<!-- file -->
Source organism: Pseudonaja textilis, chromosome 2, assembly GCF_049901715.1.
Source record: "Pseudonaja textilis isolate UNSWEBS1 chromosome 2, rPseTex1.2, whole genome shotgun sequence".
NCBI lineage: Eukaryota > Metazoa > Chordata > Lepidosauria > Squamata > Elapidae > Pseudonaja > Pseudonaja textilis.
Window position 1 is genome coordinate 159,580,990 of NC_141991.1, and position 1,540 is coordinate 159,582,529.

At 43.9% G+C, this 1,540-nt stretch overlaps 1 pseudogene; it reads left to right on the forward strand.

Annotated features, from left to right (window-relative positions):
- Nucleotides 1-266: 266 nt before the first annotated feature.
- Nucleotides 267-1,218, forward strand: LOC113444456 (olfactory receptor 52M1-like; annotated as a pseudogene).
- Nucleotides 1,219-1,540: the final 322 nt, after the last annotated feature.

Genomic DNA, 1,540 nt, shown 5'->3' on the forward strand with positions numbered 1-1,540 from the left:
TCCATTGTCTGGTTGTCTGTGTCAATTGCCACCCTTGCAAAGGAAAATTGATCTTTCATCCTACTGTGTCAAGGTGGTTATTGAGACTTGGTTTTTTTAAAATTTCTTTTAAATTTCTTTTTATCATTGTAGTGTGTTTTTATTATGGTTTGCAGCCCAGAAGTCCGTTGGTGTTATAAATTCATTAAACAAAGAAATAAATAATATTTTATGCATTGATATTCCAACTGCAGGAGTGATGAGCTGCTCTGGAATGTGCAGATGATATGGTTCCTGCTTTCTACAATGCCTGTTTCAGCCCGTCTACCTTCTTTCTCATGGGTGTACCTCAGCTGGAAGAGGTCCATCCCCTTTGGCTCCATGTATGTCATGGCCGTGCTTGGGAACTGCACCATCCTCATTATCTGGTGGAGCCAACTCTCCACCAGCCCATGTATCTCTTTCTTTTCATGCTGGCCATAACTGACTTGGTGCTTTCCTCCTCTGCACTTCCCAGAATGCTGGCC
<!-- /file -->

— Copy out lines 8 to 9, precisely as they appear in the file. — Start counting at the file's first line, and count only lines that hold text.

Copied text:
- Nucleotides 267-1,218, forward strand: LOC113444456 (olfactory receptor 52M1-like; annotated as a pseudogene).
- Nucleotides 1,219-1,540: the final 322 nt, after the last annotated feature.